What You Need to Know About the Intensification of the Dakota Access Pipeline Standoff - Culture | MERRY JANE
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What You Need to Know About the Intensification of the Dakota Access Pipeline Standoff

Violence, veteran involvement, governmental action, and more.

by Tyler Koslow

Last Thursday, as we all gathered around the table with our families to tentatively talk Trump and grub out for Thanksgiving—a holiday that marks the first shared autumn feast between Plymouth colonists and Native Americans—some of you may have realized the sad irony of the annual celebration in contrast with the ongoing battle taking place near the Standing Rock Indian Reservation in North Dakota.

For the last month or so, your social media has likely been buzzing about the Dakota Access Pipeline, a nearly completed 1,134-mile pipeline that would carry around 500,000 gallons of crude oil per day from the Dakotas to Illinois. The pipeline was redirected through land that is sacred to the Standing Rock Sioux tribe, leading to protests that have grown over the past few months.

A lot has happened since Facebook was flooded with Standing Rock check-ins earlier this month. It’s easy to get lost in the Trump tornado that dominates the news cycle, but as the president-elect continues to put together his goon squad, a battle for clean water and sacred land rages on. As we all move on from Thanksgiving, it’s important that we continue to be thankful, but also thoughtful toward the Native American and environmentalist “water protectors,” as they’re known, who are on the frontline of the DAPL protests confronting oppression and the greater value placed on corporate interests than human interests. Lest we forget the struggle, here is what’s been going down in North Dakota while turkey, Trump, Black Friday, and the upcoming holiday season have been occupying minds.

 

Police Attack DAPL Protesters Trapped on Bridge

During the week leading up to Thanksgiving, anti-DAPL demonstrators claimed that they were trapped on the closed-down Backwater Bridge and attacked by police. The clash took place after protesters attempted to remove a truck that blocked passage over the bridge. Activists at the scene tweeted that police were using tear gas, concussion grenades, rubber bullets, and also spraying protesters with water cannons in sub-freezing temperatures. Representatives from the Standing Rock Sioux tribe and other DAPL opponents said that hundreds of people had to undergo treatment for exposure to tear gas, hypothermia, and injuries from rubber bullets.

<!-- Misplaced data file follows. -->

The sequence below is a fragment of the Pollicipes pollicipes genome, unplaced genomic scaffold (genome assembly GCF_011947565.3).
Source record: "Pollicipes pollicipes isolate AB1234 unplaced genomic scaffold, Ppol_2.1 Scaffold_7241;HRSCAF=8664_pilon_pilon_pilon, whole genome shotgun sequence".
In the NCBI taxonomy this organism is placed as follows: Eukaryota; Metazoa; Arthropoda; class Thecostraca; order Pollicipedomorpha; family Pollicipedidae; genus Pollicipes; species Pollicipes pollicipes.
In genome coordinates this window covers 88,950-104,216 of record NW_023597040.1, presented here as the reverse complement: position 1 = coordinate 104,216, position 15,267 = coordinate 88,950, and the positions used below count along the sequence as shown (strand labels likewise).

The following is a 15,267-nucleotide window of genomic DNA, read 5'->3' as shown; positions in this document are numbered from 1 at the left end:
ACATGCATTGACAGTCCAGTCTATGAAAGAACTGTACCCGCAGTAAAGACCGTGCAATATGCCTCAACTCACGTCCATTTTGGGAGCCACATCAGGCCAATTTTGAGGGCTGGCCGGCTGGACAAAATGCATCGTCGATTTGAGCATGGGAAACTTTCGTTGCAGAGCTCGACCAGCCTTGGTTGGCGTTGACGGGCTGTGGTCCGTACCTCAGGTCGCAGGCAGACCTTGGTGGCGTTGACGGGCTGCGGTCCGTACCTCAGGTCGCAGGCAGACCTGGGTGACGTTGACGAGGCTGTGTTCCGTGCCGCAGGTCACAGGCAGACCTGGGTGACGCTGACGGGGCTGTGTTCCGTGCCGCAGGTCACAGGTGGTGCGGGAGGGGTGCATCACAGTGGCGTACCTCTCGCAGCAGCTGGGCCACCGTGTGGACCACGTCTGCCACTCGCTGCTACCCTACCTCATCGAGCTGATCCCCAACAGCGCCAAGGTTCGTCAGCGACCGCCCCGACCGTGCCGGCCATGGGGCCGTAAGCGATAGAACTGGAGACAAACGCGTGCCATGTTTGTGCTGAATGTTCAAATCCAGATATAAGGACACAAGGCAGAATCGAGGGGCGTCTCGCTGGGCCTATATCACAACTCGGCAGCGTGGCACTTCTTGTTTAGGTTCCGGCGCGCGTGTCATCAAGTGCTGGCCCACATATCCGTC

According to the Morton County Sheriff’s Department, the use of tear gas was in response to demonstrators attempting to “attack” law enforcement barricades. The police denied the use of water cannons, rubber bullets, and concussion grenades on protesters. Sheriff’s Department spokesman Rob Keller also accused the “agitators” of throwing rocks and burning logs at police, which is what caused them to retaliate with “less than lethal force.”

Although both sides have leveled accusations of aggression against the other, the fact remains that 300 protesters were injured during the standoff, 26 of whom were taken to the hospital.

 

Protester Almost Loses Arm, Becomes Focal Point of Demonstration

During the recent standoff at Backwater Bridge, a 21-year-old woman named Sophia Wilansky was severely injured after, according to Wilansky and two witnesses, police allegedly fired a concussion grenade that struck her in the arm. Police have strongly denied responsibility for injury, suggesting that it was inflicted by “improvised explosives” that the protestors have been using.

Initial reports claimed that Wilansky’s arm might have to be amputated as a result of the explosion, which reportedly blew the bone out of the young demonstrator’s arm. Her father, Wayne Wilansky, says that is no longer necessary, but repairing the arm could require as many as 20 surgeries. He told the New York Times that “even though she’s lying there with her arm pretty much blown off,” his daughter has remained focused on what we’re doing to native people and our own environment. The family has since launched a GoFundMe to help pay for the hefty medical expenses.

 

Demonstrations Continue Across the Country